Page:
Right before the demonstration of what the old man witness would have had to accomplish in order to see the boy running down the stairs, juror Ten began another tirade of anger. Ten unleashed his irrational reason for why he believed the boy really murdered his father. He claimed that because he is a slob and cannot even speak correct English, he is therefore guilty. Yet again, Ten commits another red herring fallacy. The lifestyle or grammar skill level is completely irrelevant to whether or not the boy actually murdered his father. During the demonstration of the old man witness, juror Three commits a red herring fallacy.
During the discussion and demonstration, another juror recaps the testimony of the old man. The old man said that it took him fifteen seconds to move from the bedroom, twelve feet, down the hallway, another forty-three feet, and then to open the door. In recapping the testimony, juror Four commits a fallacy of equivocation by uses the words the old man used in his testimony in the same way when they do not mean the same thing. Four stated that the man claimed to have “walked, or ran, or went” to the door. He used them all in the same way when they are different. To use them interchangeably, in this context, is fallacious. The testimony came in to question when the fifteen seconds seemed highly improbable given the distance and his lame leg. Three responded by trying to discredit the old man’s testimony by stating that he cannot know it was fifteen seconds, and when asked why, Three responded, “Because he is old!” The age of an individual does not determine how well the memory functions. It may certainly increase the probability if there is warrant or evidence for a lack of memory function, but in the lack of any evidence suggesting that in this situation, which only increases the probability, the jurors would have to take the old man at his word and original testimony.
Soon after, an argument ensued between Eight and Three. Eight began to give reasons for why the defendant should be executed and found guilty. Both jurors commit fallacies in their squabble. Eight wields an ad hominem fallacy by claiming the only reason Three wants to see him die is “because [Three] is a sadist.” There may be other reasons why Three wants him to die; maybe he believes the defendant was actually guilty of the crime. Eight’s name calling of Three does not prove or disprove anything about what Three actually believes and why he believes it. In doing so, even if Three was a sadist, that would not necessarily entail the reason why he believes the defendant is guilty, Eight tried to explain away Three’s reasons by trying to discredit where the conclusion derived from (that he was a sadist); this is a genetic fallacy.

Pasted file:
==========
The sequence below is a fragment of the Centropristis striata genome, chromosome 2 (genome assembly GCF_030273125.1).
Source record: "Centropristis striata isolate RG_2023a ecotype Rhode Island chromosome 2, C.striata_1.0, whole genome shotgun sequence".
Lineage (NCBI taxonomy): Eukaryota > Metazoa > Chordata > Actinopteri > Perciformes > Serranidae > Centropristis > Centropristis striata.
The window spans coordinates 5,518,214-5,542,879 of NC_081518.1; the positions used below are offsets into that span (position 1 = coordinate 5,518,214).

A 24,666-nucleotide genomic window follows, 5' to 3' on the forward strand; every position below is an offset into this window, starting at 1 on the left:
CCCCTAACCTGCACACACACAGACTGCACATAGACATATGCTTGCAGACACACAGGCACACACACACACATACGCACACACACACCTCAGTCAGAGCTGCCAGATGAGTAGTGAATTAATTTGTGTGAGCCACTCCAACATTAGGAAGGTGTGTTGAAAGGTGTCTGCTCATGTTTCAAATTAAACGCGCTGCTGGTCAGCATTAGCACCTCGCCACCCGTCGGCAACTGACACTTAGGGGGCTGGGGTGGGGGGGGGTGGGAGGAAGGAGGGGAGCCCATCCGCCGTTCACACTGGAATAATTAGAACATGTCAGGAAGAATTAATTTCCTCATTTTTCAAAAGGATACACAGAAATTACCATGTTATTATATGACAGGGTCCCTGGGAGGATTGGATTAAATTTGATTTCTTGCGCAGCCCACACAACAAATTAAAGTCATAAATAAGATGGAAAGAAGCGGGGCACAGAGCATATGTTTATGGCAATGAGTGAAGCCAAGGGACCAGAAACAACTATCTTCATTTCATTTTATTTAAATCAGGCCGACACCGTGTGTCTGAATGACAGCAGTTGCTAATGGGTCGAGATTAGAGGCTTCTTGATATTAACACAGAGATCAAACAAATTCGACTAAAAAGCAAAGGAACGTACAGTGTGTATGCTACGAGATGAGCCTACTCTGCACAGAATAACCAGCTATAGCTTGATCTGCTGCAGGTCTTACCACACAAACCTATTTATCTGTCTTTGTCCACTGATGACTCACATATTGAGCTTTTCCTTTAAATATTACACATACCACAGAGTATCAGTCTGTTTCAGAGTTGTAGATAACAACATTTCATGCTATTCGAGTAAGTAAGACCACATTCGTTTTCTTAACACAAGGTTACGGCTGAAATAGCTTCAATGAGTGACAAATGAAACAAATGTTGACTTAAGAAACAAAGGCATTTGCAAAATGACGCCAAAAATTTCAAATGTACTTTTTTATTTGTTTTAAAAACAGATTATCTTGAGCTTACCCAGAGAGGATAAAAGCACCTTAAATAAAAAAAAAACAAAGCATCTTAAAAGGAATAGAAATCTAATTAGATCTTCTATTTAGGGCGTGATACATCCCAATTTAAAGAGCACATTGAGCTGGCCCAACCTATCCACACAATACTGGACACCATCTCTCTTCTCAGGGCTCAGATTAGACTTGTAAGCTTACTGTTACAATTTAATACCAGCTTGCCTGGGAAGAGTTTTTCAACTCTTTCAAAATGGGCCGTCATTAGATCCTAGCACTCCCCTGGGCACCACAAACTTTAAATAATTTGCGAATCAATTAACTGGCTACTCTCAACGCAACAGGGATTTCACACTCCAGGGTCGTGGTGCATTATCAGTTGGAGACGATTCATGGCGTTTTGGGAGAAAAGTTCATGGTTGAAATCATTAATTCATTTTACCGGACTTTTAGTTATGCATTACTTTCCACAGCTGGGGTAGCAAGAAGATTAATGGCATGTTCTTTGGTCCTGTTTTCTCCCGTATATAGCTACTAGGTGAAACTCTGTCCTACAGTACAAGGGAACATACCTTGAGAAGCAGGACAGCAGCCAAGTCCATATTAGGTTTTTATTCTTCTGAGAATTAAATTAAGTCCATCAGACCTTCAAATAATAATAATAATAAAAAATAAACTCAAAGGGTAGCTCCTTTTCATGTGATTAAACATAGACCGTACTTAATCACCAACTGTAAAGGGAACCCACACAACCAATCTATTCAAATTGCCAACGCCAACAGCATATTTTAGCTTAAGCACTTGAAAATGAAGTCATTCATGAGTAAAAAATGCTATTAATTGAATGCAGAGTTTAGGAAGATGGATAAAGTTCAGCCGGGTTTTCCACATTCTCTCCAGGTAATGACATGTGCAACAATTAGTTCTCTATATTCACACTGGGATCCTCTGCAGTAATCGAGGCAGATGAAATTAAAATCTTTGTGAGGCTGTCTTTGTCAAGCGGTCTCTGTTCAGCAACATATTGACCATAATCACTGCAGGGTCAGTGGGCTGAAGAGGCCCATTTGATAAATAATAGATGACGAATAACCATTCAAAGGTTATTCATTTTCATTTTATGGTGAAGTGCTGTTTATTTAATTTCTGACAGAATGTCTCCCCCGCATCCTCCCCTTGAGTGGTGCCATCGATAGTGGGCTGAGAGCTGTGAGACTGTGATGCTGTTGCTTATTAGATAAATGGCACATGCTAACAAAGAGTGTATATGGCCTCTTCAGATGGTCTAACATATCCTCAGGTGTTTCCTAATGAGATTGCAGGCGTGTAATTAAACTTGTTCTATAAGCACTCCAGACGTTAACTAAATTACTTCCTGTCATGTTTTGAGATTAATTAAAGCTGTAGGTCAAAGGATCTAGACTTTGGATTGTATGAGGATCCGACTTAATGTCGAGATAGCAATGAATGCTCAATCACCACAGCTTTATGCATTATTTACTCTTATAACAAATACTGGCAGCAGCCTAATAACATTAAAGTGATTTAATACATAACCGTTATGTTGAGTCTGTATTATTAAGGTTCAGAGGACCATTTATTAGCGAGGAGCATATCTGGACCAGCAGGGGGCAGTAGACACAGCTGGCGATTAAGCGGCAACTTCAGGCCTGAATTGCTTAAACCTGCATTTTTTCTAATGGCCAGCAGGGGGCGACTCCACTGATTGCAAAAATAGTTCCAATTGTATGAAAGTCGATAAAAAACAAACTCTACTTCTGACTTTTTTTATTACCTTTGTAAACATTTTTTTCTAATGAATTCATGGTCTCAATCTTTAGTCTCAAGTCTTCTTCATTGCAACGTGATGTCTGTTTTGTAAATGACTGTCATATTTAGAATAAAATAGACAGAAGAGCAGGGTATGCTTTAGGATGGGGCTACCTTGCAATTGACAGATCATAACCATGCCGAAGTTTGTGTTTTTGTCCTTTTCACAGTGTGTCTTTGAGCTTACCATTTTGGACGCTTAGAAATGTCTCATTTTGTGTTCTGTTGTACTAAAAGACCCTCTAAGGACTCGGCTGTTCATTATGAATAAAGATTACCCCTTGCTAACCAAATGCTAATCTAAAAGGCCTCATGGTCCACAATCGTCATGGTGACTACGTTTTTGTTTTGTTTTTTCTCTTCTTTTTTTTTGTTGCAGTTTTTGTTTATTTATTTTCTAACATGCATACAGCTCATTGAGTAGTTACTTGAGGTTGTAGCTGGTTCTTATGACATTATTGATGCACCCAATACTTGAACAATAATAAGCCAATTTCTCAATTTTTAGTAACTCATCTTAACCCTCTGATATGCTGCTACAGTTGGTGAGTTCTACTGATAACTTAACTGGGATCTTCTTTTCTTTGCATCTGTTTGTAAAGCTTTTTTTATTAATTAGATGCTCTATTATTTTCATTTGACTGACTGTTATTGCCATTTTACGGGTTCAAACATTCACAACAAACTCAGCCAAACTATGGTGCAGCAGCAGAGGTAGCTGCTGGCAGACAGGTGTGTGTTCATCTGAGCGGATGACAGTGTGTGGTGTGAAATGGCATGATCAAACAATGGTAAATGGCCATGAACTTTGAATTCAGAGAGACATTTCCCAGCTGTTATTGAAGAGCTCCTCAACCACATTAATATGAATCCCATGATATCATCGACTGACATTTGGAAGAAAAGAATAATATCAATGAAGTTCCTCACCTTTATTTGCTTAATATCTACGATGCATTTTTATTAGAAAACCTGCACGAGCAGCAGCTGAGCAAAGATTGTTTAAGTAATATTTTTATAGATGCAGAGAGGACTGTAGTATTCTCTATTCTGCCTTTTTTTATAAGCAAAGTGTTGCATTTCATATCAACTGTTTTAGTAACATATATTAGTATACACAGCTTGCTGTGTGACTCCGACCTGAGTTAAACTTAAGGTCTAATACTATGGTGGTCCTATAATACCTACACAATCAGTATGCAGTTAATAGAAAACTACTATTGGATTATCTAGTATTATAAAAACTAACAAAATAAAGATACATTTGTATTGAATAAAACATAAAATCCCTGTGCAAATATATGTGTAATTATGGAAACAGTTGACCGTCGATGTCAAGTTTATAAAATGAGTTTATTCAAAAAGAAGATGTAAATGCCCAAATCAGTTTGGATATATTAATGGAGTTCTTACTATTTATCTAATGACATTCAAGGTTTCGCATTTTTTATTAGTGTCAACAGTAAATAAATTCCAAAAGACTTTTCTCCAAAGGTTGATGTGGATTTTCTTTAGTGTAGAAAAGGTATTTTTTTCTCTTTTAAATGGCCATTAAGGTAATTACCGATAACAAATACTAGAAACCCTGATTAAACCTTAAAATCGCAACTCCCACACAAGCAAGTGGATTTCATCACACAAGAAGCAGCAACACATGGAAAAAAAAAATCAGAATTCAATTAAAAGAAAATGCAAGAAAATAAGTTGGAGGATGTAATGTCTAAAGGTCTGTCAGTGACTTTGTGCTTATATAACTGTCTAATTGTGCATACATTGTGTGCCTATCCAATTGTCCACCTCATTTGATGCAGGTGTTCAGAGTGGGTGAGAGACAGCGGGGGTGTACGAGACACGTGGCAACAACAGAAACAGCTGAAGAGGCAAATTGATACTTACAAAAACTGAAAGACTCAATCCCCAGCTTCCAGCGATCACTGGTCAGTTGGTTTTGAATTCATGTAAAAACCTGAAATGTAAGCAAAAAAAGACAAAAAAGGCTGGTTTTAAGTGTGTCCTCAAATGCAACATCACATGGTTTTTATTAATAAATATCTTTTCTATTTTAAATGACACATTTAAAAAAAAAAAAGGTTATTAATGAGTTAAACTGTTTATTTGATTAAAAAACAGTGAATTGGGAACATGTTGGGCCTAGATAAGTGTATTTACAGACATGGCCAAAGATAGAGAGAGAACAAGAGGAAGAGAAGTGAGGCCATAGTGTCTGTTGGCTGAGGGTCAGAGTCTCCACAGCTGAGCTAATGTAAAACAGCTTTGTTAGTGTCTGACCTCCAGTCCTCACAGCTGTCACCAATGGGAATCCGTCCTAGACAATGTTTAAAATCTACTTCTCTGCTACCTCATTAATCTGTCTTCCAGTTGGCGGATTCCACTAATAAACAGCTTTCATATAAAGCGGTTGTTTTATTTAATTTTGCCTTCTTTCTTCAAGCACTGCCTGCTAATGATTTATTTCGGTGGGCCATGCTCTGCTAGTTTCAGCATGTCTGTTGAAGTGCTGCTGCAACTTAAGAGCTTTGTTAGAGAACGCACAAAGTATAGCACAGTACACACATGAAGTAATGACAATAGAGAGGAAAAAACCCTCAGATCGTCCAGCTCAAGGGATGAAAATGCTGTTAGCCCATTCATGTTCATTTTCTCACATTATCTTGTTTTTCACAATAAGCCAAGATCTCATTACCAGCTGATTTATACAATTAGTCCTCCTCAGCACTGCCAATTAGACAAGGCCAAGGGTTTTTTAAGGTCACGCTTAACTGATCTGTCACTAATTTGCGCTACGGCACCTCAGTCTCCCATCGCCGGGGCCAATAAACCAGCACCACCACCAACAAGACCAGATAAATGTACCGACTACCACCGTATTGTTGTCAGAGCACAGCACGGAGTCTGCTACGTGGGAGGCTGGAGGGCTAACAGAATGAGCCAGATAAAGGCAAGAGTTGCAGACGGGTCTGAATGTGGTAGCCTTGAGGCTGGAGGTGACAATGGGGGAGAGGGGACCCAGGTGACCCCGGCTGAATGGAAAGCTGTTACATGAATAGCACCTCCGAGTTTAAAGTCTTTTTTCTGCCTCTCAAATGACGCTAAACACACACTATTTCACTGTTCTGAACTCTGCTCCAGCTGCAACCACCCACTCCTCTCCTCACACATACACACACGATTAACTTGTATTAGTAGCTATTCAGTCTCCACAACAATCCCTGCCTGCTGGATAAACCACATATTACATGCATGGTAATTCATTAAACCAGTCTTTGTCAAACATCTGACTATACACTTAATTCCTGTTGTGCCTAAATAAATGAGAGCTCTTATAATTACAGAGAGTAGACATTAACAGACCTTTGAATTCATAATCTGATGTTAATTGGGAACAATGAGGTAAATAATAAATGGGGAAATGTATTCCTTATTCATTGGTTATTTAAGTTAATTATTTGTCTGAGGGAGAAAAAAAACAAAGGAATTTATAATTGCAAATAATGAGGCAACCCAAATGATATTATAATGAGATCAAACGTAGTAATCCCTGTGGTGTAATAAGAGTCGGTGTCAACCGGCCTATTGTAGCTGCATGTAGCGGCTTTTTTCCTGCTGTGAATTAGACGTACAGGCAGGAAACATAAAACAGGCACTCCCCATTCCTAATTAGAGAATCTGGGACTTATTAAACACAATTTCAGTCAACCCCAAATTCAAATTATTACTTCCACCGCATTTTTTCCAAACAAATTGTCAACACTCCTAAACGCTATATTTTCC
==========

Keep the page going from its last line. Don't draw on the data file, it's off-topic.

After another vote the jury is split 6-6. Ten commits the fallacy of exclusion, despite all the evidence that would yield a non-guilty verdict, he claims that the defendant is guilty despite of all the facts, simply because of the kid that he is. It would not be fallacious if his reason for his position were based on his belief that the evidence for a guilty verdict was actually supported by the evidence. It is fallacious because even though the evidence suggests a non-guilty verdict (“despite all the evidence”) he claims that he is not considering the evidence that may suggest a different conclusion.
During this ensuing discussion, Ten proceeds to state that the defendant is guilty because “all these types of people” are bad, all others get drunk, and that none are good. This is an overgeneralization. Even if the claim is true, Ten takes the sample of a part of the population and applies that trait or aspect to an individual, assuming that all people like him are bad people. This type of reasoning is fallacious, it does not follow that in general, all people like the defendant are bad people, that the defendant is bad for the same reasons just as the rest of the population.